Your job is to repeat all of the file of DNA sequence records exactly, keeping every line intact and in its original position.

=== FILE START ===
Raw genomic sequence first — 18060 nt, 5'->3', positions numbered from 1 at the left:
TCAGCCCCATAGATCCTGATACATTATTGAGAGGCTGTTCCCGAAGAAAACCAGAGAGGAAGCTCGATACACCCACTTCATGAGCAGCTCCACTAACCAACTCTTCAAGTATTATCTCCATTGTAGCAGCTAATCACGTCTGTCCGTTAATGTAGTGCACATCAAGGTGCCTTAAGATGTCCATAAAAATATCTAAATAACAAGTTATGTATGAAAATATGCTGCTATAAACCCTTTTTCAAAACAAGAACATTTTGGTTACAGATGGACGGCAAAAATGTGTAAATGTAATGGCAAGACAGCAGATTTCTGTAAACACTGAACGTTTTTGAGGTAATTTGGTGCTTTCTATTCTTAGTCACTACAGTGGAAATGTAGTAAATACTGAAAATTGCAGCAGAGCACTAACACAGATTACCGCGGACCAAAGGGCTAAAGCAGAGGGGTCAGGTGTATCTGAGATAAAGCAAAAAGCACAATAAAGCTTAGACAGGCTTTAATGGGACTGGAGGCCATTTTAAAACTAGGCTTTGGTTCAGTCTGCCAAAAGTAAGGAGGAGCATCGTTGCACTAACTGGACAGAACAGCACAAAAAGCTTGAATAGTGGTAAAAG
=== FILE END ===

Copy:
Raw genomic sequence first — 18060 nt, 5'->3', positions numbered from 1 at the left:
TCAGCCCCATAGATCCTGATACATTATTGAGAGGCTGTTCCCGAAGAAAACCAGAGAGGAAGCTCGATACACCCACTTCATGAGCAGCTCCACTAACCAACTCTTCAAGTATTATCTCCATTGTAGCAGCTAATCACGTCTGTCCGTTAATGTAGTGCACATCAAGGTGCCTTAAGATGTCCATAAAAATATCTAAATAACAAGTTATGTATGAAAATATGCTGCTATAAACCCTTTTTCAAAACAAGAACATTTTGGTTACAGATGGACGGCAAAAATGTGTAAATGTAATGGCAAGACAGCAGATTTCTGTAAACACTGAACGTTTTTGAGGTAATTTGGTGCTTTCTATTCTTAGTCACTACAGTGGAAATGTAGTAAATACTGAAAATTGCAGCAGAGCACTAACACAGATTACCGCGGACCAAAGGGCTAAAGCAGAGGGGTCAGGTGTATCTGAGATAAAGCAAAAAGCACAATAAAGCTTAGACAGGCTTTAATGGGACTGGAGGCCATTTTAAAACTAGGCTTTGGTTCAGTCTGCCAAAAGTAAGGAGGAGCATCGTTGCACTAACTGGACAGAACAGCACAAAAAGCTTGAATAGTGGTAAAAG